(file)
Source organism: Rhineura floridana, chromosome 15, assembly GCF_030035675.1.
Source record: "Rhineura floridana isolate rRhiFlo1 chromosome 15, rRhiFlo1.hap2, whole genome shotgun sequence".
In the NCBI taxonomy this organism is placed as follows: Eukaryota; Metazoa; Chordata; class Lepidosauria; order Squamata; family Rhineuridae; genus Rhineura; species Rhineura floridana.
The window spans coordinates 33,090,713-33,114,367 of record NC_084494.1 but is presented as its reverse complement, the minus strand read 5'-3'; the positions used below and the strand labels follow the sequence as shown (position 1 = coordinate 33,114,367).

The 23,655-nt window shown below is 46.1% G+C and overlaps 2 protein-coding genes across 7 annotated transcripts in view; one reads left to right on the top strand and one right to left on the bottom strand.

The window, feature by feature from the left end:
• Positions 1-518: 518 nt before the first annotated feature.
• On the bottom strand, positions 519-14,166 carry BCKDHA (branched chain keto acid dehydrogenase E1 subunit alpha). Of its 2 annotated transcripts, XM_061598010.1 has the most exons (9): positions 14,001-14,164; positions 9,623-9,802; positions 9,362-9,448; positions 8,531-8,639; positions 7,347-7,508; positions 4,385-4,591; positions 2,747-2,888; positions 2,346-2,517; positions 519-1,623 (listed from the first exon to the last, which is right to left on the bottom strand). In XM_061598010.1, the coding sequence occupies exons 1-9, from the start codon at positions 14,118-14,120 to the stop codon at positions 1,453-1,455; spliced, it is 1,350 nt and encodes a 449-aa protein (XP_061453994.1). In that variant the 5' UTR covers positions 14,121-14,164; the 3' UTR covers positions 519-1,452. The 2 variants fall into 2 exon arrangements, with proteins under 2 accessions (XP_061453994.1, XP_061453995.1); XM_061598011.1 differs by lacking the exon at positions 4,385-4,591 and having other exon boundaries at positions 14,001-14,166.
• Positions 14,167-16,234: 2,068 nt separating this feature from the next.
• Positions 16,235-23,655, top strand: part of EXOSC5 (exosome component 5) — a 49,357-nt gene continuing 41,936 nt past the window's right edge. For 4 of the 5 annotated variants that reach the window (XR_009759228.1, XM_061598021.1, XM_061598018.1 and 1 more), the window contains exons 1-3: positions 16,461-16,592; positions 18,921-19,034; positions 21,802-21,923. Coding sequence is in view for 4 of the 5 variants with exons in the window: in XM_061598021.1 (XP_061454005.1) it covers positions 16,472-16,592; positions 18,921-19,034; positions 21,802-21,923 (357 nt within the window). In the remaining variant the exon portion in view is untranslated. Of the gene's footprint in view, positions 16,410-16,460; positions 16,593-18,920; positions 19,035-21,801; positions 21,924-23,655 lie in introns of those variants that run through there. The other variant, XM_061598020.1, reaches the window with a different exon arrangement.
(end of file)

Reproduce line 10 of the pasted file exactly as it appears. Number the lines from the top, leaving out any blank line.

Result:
• Positions 16,235-23,655, top strand: part of EXOSC5 (exosome component 5) — a 49,357-nt gene continuing 41,936 nt past the window's right edge. For 4 of the 5 annotated variants that reach the window (XR_009759228.1, XM_061598021.1, XM_061598018.1 and 1 more), the window contains exons 1-3: positions 16,461-16,592; positions 18,921-19,034; positions 21,802-21,923. Coding sequence is in view for 4 of the 5 variants with exons in the window: in XM_061598021.1 (XP_061454005.1) it covers positions 16,472-16,592; positions 18,921-19,034; positions 21,802-21,923 (357 nt within the window). In the remaining variant the exon portion in view is untranslated. Of the gene's footprint in view, positions 16,410-16,460; positions 16,593-18,920; positions 19,035-21,801; positions 21,924-23,655 lie in introns of those variants that run through there. The other variant, XM_061598020.1, reaches the window with a different exon arrangement.